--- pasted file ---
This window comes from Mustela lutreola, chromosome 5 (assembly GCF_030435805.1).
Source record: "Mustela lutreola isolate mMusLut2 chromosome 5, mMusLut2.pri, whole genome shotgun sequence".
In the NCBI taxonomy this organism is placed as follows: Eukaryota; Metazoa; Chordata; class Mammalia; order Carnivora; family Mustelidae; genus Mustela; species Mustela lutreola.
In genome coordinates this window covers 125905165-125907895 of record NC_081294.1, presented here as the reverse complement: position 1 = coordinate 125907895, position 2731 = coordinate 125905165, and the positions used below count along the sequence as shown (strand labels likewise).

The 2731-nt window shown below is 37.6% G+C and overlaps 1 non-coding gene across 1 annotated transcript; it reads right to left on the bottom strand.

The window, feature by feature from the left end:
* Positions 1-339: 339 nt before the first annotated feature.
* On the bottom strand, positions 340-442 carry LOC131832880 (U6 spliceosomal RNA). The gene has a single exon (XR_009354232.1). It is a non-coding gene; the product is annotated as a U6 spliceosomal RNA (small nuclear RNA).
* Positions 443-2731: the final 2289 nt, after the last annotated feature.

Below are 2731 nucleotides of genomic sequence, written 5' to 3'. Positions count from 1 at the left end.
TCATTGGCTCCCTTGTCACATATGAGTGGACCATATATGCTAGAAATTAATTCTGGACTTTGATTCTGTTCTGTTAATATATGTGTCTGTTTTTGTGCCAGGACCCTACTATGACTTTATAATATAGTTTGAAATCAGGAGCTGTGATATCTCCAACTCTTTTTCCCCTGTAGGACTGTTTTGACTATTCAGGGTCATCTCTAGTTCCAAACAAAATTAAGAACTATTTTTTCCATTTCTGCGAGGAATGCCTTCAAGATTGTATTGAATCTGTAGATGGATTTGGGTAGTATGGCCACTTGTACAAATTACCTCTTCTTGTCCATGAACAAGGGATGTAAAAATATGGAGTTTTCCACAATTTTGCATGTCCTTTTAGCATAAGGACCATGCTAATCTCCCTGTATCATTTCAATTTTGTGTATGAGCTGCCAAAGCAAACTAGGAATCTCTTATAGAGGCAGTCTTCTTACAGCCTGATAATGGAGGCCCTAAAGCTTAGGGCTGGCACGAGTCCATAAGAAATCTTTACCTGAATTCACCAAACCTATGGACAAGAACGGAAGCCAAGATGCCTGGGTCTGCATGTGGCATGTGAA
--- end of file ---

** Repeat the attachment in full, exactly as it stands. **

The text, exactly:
This window comes from Mustela lutreola, chromosome 5 (assembly GCF_030435805.1).
Source record: "Mustela lutreola isolate mMusLut2 chromosome 5, mMusLut2.pri, whole genome shotgun sequence".
In the NCBI taxonomy this organism is placed as follows: Eukaryota; Metazoa; Chordata; class Mammalia; order Carnivora; family Mustelidae; genus Mustela; species Mustela lutreola.
In genome coordinates this window covers 125905165-125907895 of record NC_081294.1, presented here as the reverse complement: position 1 = coordinate 125907895, position 2731 = coordinate 125905165, and the positions used below count along the sequence as shown (strand labels likewise).

The 2731-nt window shown below is 37.6% G+C and overlaps 1 non-coding gene across 1 annotated transcript; it reads right to left on the bottom strand.

The window, feature by feature from the left end:
* Positions 1-339: 339 nt before the first annotated feature.
* On the bottom strand, positions 340-442 carry LOC131832880 (U6 spliceosomal RNA). The gene has a single exon (XR_009354232.1). It is a non-coding gene; the product is annotated as a U6 spliceosomal RNA (small nuclear RNA).
* Positions 443-2731: the final 2289 nt, after the last annotated feature.

Below are 2731 nucleotides of genomic sequence, written 5' to 3'. Positions count from 1 at the left end.
TCATTGGCTCCCTTGTCACATATGAGTGGACCATATATGCTAGAAATTAATTCTGGACTTTGATTCTGTTCTGTTAATATATGTGTCTGTTTTTGTGCCAGGACCCTACTATGACTTTATAATATAGTTTGAAATCAGGAGCTGTGATATCTCCAACTCTTTTTCCCCTGTAGGACTGTTTTGACTATTCAGGGTCATCTCTAGTTCCAAACAAAATTAAGAACTATTTTTTCCATTTCTGCGAGGAATGCCTTCAAGATTGTATTGAATCTGTAGATGGATTTGGGTAGTATGGCCACTTGTACAAATTACCTCTTCTTGTCCATGAACAAGGGATGTAAAAATATGGAGTTTTCCACAATTTTGCATGTCCTTTTAGCATAAGGACCATGCTAATCTCCCTGTATCATTTCAATTTTGTGTATGAGCTGCCAAAGCAAACTAGGAATCTCTTATAGAGGCAGTCTTCTTACAGCCTGATAATGGAGGCCCTAAAGCTTAGGGCTGGCACGAGTCCATAAGAAATCTTTACCTGAATTCACCAAACCTATGGACAAGAACGGAAGCCAAGATGCCTGGGTCTGCATGTGGCATGTGAA